How many Bangladeshi people born before the 90s know the words ‘ajeeb' or ‘pera’?
“I know what 'Ajob' means but ‘Ajeeb’? That beats me. The first time I heard this word was at university,” says Sadat Hossain, the young author of Arshinogor
“There are many other words like that infringing into our language every day. I grew up in a village so I thought this is just how urban young people talk. But then I found out that it’s actually many of our radio jockeys (RJs), who are eventually acting as our neologists.”
Are RJs solely to blame?
“I don’t quite agree with the idea that FM radio stations are the only liable party who are relentlessly bastardizing the language,” says Mir Rabby, associate executive director of Radio Shadhin. “The discourse on language is a constantly changing one and it is not isolated. The culture that we live in contributes a lot toward the language we speak every day.”
“However, I completely agree with the fact that the infiltration of our language, Bangla, is unacceptable by all means. But radio is not fully liable - there are a lot of issues involved. Are the people working in the radio industry well-versed in the beauty of the language? Do they know how the language of mass media should be?” he added.
A radio jockey and assistant producer at Colours FM, Ahona Rahman also speaks along similar lines as Rabby.
“Radio is a medium of entertainment, and if we speak really formally, like reading the news, people won't be entertained. The point is to speak in a way that we would do in our everyday lives. Having said that, I feel like some RJs take this to mean that we should speak in as much English as possible, just to sound cool.”
“I don't have a problem with using English within Bangla sentences - we don't use the word kedara
, we say chair now. As long as the correct pronunciation is being used in the correct contexts, it's fine, but I think it's ridiculous to say English just for the sake of it,” she adds.
Baitullah Quaderee, professor of Bangla at Dhaka University, also agrees that Bangla, like every other language, is constantly changing.
“During my father's time, no one knew what a 'missed call' was, but now we use all the time. Durdorshon
is the Bangla word for television but we simply say TV, the same with chair and kedara,
but it's alright to use these words because they are spontaneous.”
“The problem arises when you forcefully insert words from another language into your own just to make it sound somehow more interesting. This is what I call the 'but so' language because of the frequent usage of these two words,” he adds.
The power of markets
Dr Naadir Junaid, Mass Communication and Journalism professor from University of Dhaka, believes that the issues however do not just involve radio, or even any particular form of media, but that the entire media culture is working behind the adulteration of Bangla.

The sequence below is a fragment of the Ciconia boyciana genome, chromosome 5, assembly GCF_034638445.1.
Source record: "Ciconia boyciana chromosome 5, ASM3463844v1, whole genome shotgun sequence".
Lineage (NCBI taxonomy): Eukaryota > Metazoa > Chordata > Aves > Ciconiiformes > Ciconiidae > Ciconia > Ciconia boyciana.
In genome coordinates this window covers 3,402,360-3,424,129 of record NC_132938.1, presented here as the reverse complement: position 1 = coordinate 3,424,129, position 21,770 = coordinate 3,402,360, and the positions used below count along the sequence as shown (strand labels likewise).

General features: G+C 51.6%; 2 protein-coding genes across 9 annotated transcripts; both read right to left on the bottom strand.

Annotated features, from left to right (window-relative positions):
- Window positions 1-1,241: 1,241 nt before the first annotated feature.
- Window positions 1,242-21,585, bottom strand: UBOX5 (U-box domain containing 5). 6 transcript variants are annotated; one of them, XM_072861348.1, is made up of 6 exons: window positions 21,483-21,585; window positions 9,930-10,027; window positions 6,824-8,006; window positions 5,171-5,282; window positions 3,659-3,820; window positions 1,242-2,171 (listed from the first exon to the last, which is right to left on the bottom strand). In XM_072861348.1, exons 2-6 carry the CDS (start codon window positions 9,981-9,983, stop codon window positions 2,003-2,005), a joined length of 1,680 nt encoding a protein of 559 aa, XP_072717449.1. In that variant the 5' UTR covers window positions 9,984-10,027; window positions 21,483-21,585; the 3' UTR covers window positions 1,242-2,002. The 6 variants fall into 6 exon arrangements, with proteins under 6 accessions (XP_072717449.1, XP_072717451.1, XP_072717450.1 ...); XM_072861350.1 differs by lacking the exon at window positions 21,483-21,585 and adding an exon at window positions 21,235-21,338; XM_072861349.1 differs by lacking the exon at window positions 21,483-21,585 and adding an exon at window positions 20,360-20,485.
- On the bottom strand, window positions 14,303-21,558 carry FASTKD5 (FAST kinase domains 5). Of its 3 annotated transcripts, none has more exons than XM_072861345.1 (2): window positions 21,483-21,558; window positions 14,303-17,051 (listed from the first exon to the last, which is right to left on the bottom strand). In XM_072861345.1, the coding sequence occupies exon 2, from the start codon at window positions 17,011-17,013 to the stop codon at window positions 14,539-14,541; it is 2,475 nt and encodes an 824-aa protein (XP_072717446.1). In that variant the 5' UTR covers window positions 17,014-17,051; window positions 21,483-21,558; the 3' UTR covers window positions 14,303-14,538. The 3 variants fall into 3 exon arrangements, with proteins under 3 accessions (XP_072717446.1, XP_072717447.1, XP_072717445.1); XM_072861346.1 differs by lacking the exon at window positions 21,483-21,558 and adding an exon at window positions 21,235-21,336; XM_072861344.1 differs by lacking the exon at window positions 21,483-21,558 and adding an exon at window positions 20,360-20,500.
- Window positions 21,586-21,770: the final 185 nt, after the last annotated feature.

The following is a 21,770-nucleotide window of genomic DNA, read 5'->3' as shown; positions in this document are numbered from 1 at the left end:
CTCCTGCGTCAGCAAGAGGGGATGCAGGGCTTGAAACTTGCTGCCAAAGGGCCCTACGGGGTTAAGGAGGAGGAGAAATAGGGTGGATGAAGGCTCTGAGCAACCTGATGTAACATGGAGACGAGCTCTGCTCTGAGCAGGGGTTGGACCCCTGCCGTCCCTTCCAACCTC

“If you look back at the pre-package drama period in BTV, you will see that there was a sense and insight in every single drama or TV programme. But with the emergence of package drama, it was taken over by contemporary market culture.”
This leads to the obvious question – is it the Indian Hindi serial mega-market that is influencing ours? According to Dr Junaid, it’s not other cultures that are to blame, but the commercially motivated market orientation of our media industry.
“When we were growing up there was no YouTube or FM radio, but we still listened to Dire Straits, Beatles and others. TV dramas like Eishob Din Ratri
were as popular in Kolkata as in Dhaka. If we did not have to look up to Indian culture in the 70s and 80s, why are we being influenced now?”
This same question is reiterated by Mir Rabby, who focuses on the brands and agencies that fuel the distortion of Bangla in mass media. “In a narrow market with too many radio stations to bear, we are quite dependent on the brands. This is a highly competitive market that runs on a minimum budget. You can’t get rid of the brand-impact here.”
“When we talk about the golden age of BTV, we are also talking about a time when they had the power and opportunity to create TV content with socio-political messages and outcomes in mind. Do we actually have the budget or scope to do that?”
Baitullah Quaderee also believes that the drive to make content “market-worthy” is “creating a loop between the young audience and the content makers, where both of the parties are influenced by the other.”
As Dr Junaid put it - “We have lost the most important feature of media - the quality, which is why the newer generations have to look up to Indian and Hollywood culture and are infiltrating Bangla with redundant English and Hindi words and phrases.”